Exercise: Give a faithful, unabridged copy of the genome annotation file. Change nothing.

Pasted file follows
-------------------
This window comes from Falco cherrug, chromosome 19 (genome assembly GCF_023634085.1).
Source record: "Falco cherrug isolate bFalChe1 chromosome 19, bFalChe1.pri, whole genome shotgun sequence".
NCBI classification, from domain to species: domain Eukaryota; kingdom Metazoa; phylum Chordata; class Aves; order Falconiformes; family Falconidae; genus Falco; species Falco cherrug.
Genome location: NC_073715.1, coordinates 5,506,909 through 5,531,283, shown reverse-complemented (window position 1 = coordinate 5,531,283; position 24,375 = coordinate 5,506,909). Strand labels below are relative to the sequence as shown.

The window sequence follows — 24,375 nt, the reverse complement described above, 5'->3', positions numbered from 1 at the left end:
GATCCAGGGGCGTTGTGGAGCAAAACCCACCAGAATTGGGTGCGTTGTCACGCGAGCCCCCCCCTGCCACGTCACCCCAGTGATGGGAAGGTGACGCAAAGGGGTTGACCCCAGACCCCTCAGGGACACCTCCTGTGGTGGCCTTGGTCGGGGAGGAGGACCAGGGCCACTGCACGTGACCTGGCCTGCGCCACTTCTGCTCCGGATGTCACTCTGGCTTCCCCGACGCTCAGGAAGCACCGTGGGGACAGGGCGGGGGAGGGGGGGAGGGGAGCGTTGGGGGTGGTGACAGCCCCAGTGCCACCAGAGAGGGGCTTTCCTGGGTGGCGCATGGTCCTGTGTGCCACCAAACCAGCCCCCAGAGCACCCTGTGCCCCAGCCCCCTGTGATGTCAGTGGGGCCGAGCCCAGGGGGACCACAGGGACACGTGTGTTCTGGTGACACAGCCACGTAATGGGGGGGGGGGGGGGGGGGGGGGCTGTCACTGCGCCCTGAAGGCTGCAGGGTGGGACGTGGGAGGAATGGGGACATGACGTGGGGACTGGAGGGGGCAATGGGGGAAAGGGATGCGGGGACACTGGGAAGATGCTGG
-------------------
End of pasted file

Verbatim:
This window comes from Falco cherrug, chromosome 19 (genome assembly GCF_023634085.1).
Source record: "Falco cherrug isolate bFalChe1 chromosome 19, bFalChe1.pri, whole genome shotgun sequence".
NCBI classification, from domain to species: domain Eukaryota; kingdom Metazoa; phylum Chordata; class Aves; order Falconiformes; family Falconidae; genus Falco; species Falco cherrug.
Genome location: NC_073715.1, coordinates 5,506,909 through 5,531,283, shown reverse-complemented (window position 1 = coordinate 5,531,283; position 24,375 = coordinate 5,506,909). Strand labels below are relative to the sequence as shown.

The window sequence follows — 24,375 nt, the reverse complement described above, 5'->3', positions numbered from 1 at the left end:
GATCCAGGGGCGTTGTGGAGCAAAACCCACCAGAATTGGGTGCGTTGTCACGCGAGCCCCCCCCTGCCACGTCACCCCAGTGATGGGAAGGTGACGCAAAGGGGTTGACCCCAGACCCCTCAGGGACACCTCCTGTGGTGGCCTTGGTCGGGGAGGAGGACCAGGGCCACTGCACGTGACCTGGCCTGCGCCACTTCTGCTCCGGATGTCACTCTGGCTTCCCCGACGCTCAGGAAGCACCGTGGGGACAGGGCGGGGGAGGGGGGGAGGGGAGCGTTGGGGGTGGTGACAGCCCCAGTGCCACCAGAGAGGGGCTTTCCTGGGTGGCGCATGGTCCTGTGTGCCACCAAACCAGCCCCCAGAGCACCCTGTGCCCCAGCCCCCTGTGATGTCAGTGGGGCCGAGCCCAGGGGGACCACAGGGACACGTGTGTTCTGGTGACACAGCCACGTAATGGGGGGGGGGGGGGGGGGGGGGGCTGTCACTGCGCCCTGAAGGCTGCAGGGTGGGACGTGGGAGGAATGGGGACATGACGTGGGGACTGGAGGGGGCAATGGGGGAAAGGGATGCGGGGACACTGGGAAGATGCTGG